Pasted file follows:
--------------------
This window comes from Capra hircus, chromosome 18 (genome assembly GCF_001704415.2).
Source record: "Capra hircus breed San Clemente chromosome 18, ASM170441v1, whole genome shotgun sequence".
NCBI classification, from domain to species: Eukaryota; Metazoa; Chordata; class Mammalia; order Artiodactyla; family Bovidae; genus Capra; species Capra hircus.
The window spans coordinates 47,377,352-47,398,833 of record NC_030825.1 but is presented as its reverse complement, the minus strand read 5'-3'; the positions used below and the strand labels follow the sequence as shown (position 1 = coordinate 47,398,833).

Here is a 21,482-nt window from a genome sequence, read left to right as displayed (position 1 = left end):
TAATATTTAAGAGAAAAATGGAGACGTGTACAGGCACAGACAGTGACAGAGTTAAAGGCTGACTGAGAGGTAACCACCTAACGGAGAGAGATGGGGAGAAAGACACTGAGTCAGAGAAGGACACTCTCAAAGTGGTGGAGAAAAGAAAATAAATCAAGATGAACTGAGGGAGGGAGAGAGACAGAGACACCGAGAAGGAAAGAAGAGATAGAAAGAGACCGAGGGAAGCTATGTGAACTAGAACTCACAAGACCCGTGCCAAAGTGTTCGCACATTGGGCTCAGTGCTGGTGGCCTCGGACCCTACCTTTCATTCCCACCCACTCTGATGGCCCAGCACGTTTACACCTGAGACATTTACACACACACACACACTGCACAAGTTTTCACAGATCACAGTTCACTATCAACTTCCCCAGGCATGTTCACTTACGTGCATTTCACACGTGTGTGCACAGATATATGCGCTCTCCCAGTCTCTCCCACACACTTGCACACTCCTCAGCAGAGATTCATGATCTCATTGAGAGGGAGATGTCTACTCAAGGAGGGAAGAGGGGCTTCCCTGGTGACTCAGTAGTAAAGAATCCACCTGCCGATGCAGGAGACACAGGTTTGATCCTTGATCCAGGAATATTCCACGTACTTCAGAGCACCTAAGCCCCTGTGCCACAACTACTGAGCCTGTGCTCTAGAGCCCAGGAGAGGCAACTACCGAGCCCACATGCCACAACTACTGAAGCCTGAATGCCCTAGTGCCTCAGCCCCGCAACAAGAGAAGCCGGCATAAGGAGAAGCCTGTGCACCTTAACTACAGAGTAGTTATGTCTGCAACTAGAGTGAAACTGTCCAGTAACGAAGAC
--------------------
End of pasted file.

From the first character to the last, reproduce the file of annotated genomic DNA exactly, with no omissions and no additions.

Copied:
This window comes from Capra hircus, chromosome 18 (genome assembly GCF_001704415.2).
Source record: "Capra hircus breed San Clemente chromosome 18, ASM170441v1, whole genome shotgun sequence".
NCBI classification, from domain to species: Eukaryota; Metazoa; Chordata; class Mammalia; order Artiodactyla; family Bovidae; genus Capra; species Capra hircus.
The window spans coordinates 47,377,352-47,398,833 of record NC_030825.1 but is presented as its reverse complement, the minus strand read 5'-3'; the positions used below and the strand labels follow the sequence as shown (position 1 = coordinate 47,398,833).

Here is a 21,482-nt window from a genome sequence, read left to right as displayed (position 1 = left end):
TAATATTTAAGAGAAAAATGGAGACGTGTACAGGCACAGACAGTGACAGAGTTAAAGGCTGACTGAGAGGTAACCACCTAACGGAGAGAGATGGGGAGAAAGACACTGAGTCAGAGAAGGACACTCTCAAAGTGGTGGAGAAAAGAAAATAAATCAAGATGAACTGAGGGAGGGAGAGAGACAGAGACACCGAGAAGGAAAGAAGAGATAGAAAGAGACCGAGGGAAGCTATGTGAACTAGAACTCACAAGACCCGTGCCAAAGTGTTCGCACATTGGGCTCAGTGCTGGTGGCCTCGGACCCTACCTTTCATTCCCACCCACTCTGATGGCCCAGCACGTTTACACCTGAGACATTTACACACACACACACACTGCACAAGTTTTCACAGATCACAGTTCACTATCAACTTCCCCAGGCATGTTCACTTACGTGCATTTCACACGTGTGTGCACAGATATATGCGCTCTCCCAGTCTCTCCCACACACTTGCACACTCCTCAGCAGAGATTCATGATCTCATTGAGAGGGAGATGTCTACTCAAGGAGGGAAGAGGGGCTTCCCTGGTGACTCAGTAGTAAAGAATCCACCTGCCGATGCAGGAGACACAGGTTTGATCCTTGATCCAGGAATATTCCACGTACTTCAGAGCACCTAAGCCCCTGTGCCACAACTACTGAGCCTGTGCTCTAGAGCCCAGGAGAGGCAACTACCGAGCCCACATGCCACAACTACTGAAGCCTGAATGCCCTAGTGCCTCAGCCCCGCAACAAGAGAAGCCGGCATAAGGAGAAGCCTGTGCACCTTAACTACAGAGTAGTTATGTCTGCAACTAGAGTGAAACTGTCCAGTAACGAAGAC